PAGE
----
Gluten-free year-round: Celebrating Passover with Celiac disease

'The difference between Passover and the rest of the year is that I’m able to go into any supermarket and buy anything instead of going to a specialist store,' a person with Celiac's disease said.

 Osem gluten free pasta, which is not sold widely throughout the rest of the year, seen in the Passover section of a Jerusalem supermarket. (photo credit: Shira Silkoff)
Osem gluten free pasta, which is not sold widely throughout the rest of the year, seen in the Passover section of a Jerusalem supermarket.
(photo credit: Shira Silkoff)

Passover can be a time of food-related stress due to the unfamiliar foods and the extra work involved in cooking them. However, for those who cannot eat gluten for health-related reasons, eating during Passover can actually be a more enjoyable experience than the rest of the year.

Celiac disease is a condition in which the immune system attacks the body’s own tissues when gluten is consumed. This damages the surface of the small intestine (the villi) and prevents the body from absorbing nutrients. Gluten is a dietary protein found in three grains: wheat (including spelt), barley and rye.

An estimated 1% of the Israeli population (roughly 92,000 people) have been diagnosed with celiac disease. The disease itself is genetic, meaning that often multiple people in one family will have been diagnosed with it.

Siblings Daphna and Sander Ash were diagnosed with celiac at the ages of 12 and 10 years. Back when they were diagnosed, gluten-free products were not widely available in America, where they lived at the time. Speaking to The Jerusalem Post, the siblings recounted their experiences growing up with Celiac disease, particularly around Passover, and how it impacts their lives now living in Israel.

“Growing up, we would stock up on food over Passover because suddenly there were so many more options,” Daphna answered when asked how Passover made it easier to find food growing up. “My parents actually bought a second freezer when we were first diagnosed in order to keep Passover food the entire year. We bought a lot of burekas, blintzes and even pizza.”

THE JERUSALEM MUNICIPALITY burns a pile of hametz collected from across the city, last year. (credit: RONEN ZVULUN/REUTERS)THE JERUSALEM MUNICIPALITY burns a pile of hametz collected from across the city, last year. (credit: RONEN ZVULUN/REUTERS)

Sander added from his perspective, “I’ve only found it difficult being celiac as I’ve gotten older. The main issue for me is the social component. I often sit at restaurants with friends and don’t eat. I can never just grab a beer with my friends. I found that Passover took away the majority of those social components because for me it’s never been a social holiday but rather a family one. But it certainly didn’t hurt while I was in the army and suddenly eating practically the same food as everyone else.”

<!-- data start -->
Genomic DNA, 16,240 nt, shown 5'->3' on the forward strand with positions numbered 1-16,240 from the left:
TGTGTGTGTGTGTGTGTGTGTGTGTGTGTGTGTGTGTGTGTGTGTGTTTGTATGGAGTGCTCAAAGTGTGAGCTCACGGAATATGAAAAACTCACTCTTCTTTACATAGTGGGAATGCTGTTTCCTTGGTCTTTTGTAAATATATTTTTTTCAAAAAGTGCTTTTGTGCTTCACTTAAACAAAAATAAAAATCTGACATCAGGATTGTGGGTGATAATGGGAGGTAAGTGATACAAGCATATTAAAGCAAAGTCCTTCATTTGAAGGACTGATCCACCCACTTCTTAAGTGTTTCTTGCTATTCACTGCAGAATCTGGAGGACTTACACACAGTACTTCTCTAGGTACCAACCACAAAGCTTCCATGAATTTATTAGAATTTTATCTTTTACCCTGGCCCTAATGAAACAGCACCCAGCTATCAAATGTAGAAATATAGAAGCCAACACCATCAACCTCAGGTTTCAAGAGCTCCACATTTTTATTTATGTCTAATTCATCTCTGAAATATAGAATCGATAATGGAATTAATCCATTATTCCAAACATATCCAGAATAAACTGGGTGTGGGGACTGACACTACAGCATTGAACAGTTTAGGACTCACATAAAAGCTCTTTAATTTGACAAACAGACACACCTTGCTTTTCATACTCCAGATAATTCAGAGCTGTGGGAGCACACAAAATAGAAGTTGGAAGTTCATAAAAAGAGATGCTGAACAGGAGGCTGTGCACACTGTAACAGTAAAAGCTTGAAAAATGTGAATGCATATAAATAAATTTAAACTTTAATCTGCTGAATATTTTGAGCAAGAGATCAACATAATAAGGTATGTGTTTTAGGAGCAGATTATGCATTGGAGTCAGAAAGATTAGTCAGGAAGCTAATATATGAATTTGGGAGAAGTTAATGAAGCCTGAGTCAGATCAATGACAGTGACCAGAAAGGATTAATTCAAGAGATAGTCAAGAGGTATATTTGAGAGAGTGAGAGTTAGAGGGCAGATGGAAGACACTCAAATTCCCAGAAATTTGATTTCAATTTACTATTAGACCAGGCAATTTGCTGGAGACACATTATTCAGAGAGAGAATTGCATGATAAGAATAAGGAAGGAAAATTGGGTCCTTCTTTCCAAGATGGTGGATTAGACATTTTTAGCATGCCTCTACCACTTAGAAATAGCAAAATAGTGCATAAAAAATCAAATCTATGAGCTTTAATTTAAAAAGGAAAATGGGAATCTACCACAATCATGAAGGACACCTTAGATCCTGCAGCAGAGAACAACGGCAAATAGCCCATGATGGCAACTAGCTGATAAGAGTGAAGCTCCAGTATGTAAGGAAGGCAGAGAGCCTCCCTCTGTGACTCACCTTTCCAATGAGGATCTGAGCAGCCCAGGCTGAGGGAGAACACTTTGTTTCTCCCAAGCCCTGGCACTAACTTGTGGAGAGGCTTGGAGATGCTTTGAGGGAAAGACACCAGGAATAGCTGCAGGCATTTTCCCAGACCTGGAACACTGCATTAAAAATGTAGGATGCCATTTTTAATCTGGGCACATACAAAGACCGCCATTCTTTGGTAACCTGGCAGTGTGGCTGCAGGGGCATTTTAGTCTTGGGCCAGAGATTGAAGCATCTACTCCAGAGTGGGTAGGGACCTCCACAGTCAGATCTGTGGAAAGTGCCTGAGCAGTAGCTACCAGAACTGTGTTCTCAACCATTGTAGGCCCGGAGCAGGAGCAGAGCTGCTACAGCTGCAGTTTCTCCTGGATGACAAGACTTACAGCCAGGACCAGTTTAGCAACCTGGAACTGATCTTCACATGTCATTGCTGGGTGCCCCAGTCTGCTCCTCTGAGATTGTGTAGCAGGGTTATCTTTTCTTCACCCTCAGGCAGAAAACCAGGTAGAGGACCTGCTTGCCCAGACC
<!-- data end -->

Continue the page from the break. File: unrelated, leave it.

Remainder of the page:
Both siblings served in the IDF, Sander in the Nahal Brigade and Daphna in the Air Force, where she was provided with celiac-friendly microwave meals at the start of each week.

“I didn’t really eat in the army,” she laughed.

When it comes to shopping for groceries in Israel over Passover, both siblings said that the wide variety of food available is something they enjoy.

“The difference between Passover and the rest of the year is that I’m able to go into any supermarket and buy anything instead of going to a specialty store,” explained Daphna. “I can go into a regular supermarket and find more than one brand of [gluten-free] pasta available to buy, whereas normally I’d find one brand, maybe two, and they’d be considerably more expensive.״

During the year, for example, a 400-gram box of gluten-free Barilla fusilli pasta costs around NIS 14, whereas a 500-gram box of regular Barilla fusilli pasta costs only NIS 7, meaning someone who cannot eat gluten will be paying double the price for less product.

For Sander though, the price isn’t the main draw of Passover groceries, which he says isn’t noticeably different, but rather the range of options that the holiday brings with it.

“I’ve found that in recent years products have remained on the shelves long after Passover at a normal price point,” he explained. “I buy the same rice noodles that used to only be available during Passover the whole year round now.”

Both the siblings note, however, that there are still drawbacks to gluten-free Passover shopping, even for them.

“I never worry about shopping when it comes to finding gluten-free products during the year,” says Sander. “The reality is that there are plenty of solid products throughout the year and a lot of Passover specific products feel, in my opinion, lower quality and overly processed.”

During the year, Daphna is an enthusiastic gluten-free baker, and like many Jews standing in a kitchen ahead of Passover, she struggles with making Passover products work to the same standard as the ingredients she uses the rest of the time.

“The specialist gluten-free flours I use during the year actually aren’t available over Passover,” she explained.

Even though she doesn’t enjoy making them as much over Passover, one of the high points of the holiday for Daphna is the availability of baked goods.

“Going out to restaurants over Passover is definitely easier. It’s really nice. But the biggest thing for me is the bakeries. All those little bakeries that you find all over Israel. Usually, I can’t find a single thing there,” she said.

“But suddenly over Passover, I can buy baked goods that don’t come from a packet. Usually, I have to go to the one or two gluten-free bakeries in Israel if I want to experience that, whereas over Passover I can just go into a bakery and get stuff. It’s just fun.”